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Two dice are rolled at a time, for many time until either A or B wins. A wins if we get two consecutive 7s and B wins if we get one 6 at any time. what is the probability of A winning the game??

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when you say "one 6", do you mean that one of the dice has a 6 on it, or that both dice add to 6 at any one time? –  Robert Mastragostino Jun 4 '12 at 13:03

2 Answers 2

up vote 8 down vote accepted

Let $p$ be the probability that $A$ wins. Let $h$ be the probability that $A$ wins given that neither $A$ nor $B$ has yet won, and a $7$ has just been thrown, so that $A$ is "hot."

We break the calculation into cases, depending on what happens on the first throw. There are two ways that $A$ can (ultimately) win. Either (i) the first throw is a $7$ (probability $1/6$), making $A$ hot, in which case the probability of a win is $h$, or (ii) the first throw is something other than $7$ or $6$ (probability $25/36)$), in which case for all practical purposes the game starts again. In that case, the probability $A$ ultimately wins is $p$. We thus obtain the equation $$p=\frac{1}{6}h +\frac{25}{36}p.\tag{$1$}$$

If $A$ is hot, then $A$ wins if (i) the next throw is $7$, or (ii) the next throw is something other than a $6$ or $7$, but $A$ ultimately wins. In case (ii), the probability of an ultimate win for $A$ is $p$. Thus $$h=\frac{1}{6}+\frac{25}{36}p.\tag{$2$}$$

We have two linear equations in two unknowns, and it is not hard to solve for $p$. From $(1)$ we obtain $11p/6$. Substituting in $(2)$, we find that $p=6/41$.

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@ AndreNicolas can you please explain this part bit more clearly - "If A is hot, then A wins if (i) the next throw is 7, or (ii) the next throw is something other than a 6 or 7, but A ultimately wins. In case (ii), the probability of an ultimate win for A is p." –  Housefly Jun 6 '12 at 9:07
how you got the equation for h –  Housefly Jun 6 '12 at 9:08
I will assume you know the meaning of $h$. So given just got a $7$. How can $A$ win? Two ways. (i) On next throw, get $7$. Then game over, $A$ won. Probability of this is $1/6$; (ii) next throw, get neither $7$ nor $6$, but $A$ ultimately wins. Probability of neither $7$ nor $6$ is $25/36$. If get neither $7$ nor $6$, then for all practical purposes it's a new game, probability $A$ wins ultimately is $p$. So $h=1/6 +(25/36)p$. –  André Nicolas Jun 6 '12 at 11:19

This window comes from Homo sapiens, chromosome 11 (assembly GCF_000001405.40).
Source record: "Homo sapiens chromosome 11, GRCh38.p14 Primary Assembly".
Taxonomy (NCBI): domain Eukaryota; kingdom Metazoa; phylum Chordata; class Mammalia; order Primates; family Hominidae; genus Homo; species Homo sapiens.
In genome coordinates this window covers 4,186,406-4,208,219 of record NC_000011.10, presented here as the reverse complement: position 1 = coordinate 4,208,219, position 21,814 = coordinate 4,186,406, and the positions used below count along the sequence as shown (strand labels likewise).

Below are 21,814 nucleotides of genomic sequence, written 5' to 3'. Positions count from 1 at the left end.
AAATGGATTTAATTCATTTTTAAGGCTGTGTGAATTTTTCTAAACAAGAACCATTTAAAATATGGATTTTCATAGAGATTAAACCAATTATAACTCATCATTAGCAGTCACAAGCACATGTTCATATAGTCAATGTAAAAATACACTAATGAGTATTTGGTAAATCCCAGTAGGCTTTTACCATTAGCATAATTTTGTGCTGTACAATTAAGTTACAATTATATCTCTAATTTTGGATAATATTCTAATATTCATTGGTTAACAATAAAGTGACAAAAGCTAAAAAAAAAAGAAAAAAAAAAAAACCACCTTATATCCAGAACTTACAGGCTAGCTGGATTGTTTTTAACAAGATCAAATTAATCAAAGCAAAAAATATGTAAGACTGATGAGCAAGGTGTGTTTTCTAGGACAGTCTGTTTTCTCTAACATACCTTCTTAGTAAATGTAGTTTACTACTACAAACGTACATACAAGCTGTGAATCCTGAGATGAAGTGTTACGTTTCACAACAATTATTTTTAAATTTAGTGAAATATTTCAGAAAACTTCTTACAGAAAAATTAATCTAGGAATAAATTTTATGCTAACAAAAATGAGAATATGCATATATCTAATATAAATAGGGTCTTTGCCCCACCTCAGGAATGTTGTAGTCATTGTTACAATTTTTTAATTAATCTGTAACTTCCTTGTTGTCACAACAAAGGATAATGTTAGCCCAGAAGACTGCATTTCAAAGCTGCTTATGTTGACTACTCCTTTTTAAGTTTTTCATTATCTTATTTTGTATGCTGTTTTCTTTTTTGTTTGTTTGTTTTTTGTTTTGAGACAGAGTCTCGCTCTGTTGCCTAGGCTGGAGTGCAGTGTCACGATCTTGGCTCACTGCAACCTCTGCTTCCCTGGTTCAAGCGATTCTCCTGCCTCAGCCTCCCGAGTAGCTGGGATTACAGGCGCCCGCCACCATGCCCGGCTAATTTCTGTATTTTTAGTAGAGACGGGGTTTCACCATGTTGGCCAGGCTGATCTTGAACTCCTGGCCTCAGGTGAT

what do you mean by "but A ultimately wins" in the (ii) step?? –  Housefly Jun 6 '12 at 11:52
Simply $A$ wins. Suppose $A$ has not won or lost, then there is a $7$. Then on next throw (i) If there is $7$, then $A$ wins or (ii) neither $7$ nor $6$ or (iii) $6$ (but then $A$ loses). Prob. of neither $7$ nor $6$ is $25/36$. If get neither $7$ nor $6$, then everything that has happened so far is irrelevant, the probability $A$ wins is just the same as it was at the beginning of the game, namely $p$. –  André Nicolas Jun 6 '12 at 12:00

Let $p_A$ and $p_B$ the winning probabilities for $A$ and $B$, and $p_6$ and $p_7$ the probabilities to roll 6 and 7.

Now, by regarding the different possibilities for the first roll (and if one starts with 7, also the second roll), we find:

$$p_A=p_6 \cdot 0 + p_7 (p_6 \cdot 0 +p_7+(1-p_6-p_7)p_A) + (1-p_6-p_7)p_A.$$

This is a linear equation for $p_A$.

We have $p_6=\frac5{36}$, $p_7=\frac{6}{36}$, and therefore:

$$p_A=\frac{p_7^2}{p_7p_6+p_7^2+p_6} =\frac{6}{41}.$$

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Note that this is indeed just the comparison between getting a single 6 and getting two 7s, because the two events do not overlap. But my above approach will also work for more complicated scenarios. –  Phira Jun 4 '12 at 13:11
This is not quite correct. The second term $p_7(p_7+p_A)$ overcounts the event that the second roll is a 7. It needs to be $p_7(p_7+(1-p_7-p_6)p_A)$. –  Zander Jun 4 '12 at 13:23
@Zander Thank you. –  Phira Jun 4 '12 at 18:36

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